Dr Stavia Turyahabwe, Programme Manager, Uganda National Tuberculosis and Leprosy Control Programme agrees with the research findings of CPAR Uganda Ltd’s investigation into pulmonary tuberculosis (TB) in Uganda.
Yes, this is what I found out a few minutes ago as I did a Google search for authoritative sources to confirm the prevalence of TB in northern Uganda.
Reading about my evidence based views as among the authoritative sources used by the Kampala Dispatch, an online publication that brands itself as the provider of “Uganda’s News Monthly”, for its story: “Tuberculosis on the rise in northern Uganda”, has tickled me.
Most importantly, the Dispatch story has given me the much needed boost to soldier on as I am currently authoring a discussion of our research findings on the use of GeneXpert TB diagnostic machines in Uganda’s greater northern region – lessons learnt and recommendations of how we may do better. My discussion should be published in a couple of days.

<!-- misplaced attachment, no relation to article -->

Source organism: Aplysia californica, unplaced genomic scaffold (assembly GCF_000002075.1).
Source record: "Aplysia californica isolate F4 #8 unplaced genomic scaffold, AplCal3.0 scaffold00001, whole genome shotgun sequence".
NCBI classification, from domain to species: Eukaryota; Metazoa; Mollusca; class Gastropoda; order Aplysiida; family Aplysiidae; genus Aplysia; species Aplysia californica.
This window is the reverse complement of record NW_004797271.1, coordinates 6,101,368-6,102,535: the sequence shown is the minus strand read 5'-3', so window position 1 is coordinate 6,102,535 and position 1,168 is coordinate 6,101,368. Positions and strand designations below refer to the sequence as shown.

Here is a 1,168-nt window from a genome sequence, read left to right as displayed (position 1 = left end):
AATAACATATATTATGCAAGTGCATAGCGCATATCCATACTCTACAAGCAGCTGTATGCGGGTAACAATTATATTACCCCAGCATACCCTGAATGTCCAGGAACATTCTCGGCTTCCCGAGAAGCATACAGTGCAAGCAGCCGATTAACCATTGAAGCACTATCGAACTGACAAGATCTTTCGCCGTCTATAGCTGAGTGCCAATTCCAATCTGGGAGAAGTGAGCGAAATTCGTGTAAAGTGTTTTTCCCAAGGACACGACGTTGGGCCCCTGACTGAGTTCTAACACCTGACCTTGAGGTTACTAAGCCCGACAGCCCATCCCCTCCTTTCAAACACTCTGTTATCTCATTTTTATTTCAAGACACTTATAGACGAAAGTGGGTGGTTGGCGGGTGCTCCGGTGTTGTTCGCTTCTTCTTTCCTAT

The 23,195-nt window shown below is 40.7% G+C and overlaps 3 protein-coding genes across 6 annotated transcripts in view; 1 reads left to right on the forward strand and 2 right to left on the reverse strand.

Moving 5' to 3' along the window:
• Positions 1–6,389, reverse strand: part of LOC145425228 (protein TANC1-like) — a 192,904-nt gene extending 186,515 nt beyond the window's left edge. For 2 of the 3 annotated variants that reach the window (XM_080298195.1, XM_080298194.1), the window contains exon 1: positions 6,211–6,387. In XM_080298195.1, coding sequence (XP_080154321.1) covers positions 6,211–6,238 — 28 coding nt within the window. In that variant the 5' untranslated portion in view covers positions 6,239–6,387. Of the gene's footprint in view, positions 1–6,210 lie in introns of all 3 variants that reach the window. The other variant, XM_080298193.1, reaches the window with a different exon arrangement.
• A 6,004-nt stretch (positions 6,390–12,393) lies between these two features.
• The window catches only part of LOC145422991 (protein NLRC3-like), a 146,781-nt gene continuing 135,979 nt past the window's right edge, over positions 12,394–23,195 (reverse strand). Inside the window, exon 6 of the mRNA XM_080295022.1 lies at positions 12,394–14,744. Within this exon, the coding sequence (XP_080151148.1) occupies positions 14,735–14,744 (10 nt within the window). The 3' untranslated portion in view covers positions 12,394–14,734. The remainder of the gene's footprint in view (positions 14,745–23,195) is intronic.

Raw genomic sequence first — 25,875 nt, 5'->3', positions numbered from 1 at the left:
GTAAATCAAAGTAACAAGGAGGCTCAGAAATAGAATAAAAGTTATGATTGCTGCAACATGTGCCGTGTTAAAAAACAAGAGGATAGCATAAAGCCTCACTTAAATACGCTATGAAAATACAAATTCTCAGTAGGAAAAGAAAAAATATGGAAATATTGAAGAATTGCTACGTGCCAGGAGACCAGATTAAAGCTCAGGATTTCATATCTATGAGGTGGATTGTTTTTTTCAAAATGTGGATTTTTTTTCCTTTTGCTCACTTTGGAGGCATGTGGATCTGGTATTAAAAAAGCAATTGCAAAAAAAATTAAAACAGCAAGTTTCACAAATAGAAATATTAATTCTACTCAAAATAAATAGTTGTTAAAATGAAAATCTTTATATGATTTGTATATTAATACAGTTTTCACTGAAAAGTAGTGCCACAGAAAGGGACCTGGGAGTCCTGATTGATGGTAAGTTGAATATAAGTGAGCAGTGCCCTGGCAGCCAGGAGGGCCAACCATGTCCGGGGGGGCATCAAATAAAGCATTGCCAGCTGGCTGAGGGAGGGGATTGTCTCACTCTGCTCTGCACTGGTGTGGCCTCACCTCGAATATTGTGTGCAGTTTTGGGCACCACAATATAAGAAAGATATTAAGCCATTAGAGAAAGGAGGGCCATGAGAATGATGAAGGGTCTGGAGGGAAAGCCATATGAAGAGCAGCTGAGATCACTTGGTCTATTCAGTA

We, at CPAR Uganda Ltd, are delighted that our policy advocacy strategy for better policies and policy implementation to end TB in Uganda seems not only to be getting noticed, but is also affirmed by relevant officials of the Government of Uganda.
Our strategy is to share our research findings in the most user friendly formats as possible and to make them available to varied and as many users as possible.
We thus invite you to visit the special page on TB on our website through which you can download various publication which contain the qualitative data that we generated and our analyses.
May I take this opportunity to correct the error in the Dispatch story and to clarify that the name of our organisation is simply CPAR Uganda Ltd. The acronym CPAR is for the international not-for-profit organisation, the Canadian Physicians for Aid and Relief, which is an independent Canadian organisation; albeit it is from CPAR that CPAR Uganda Ltd, an independent national Ugandan not-for-profit organisation was borne.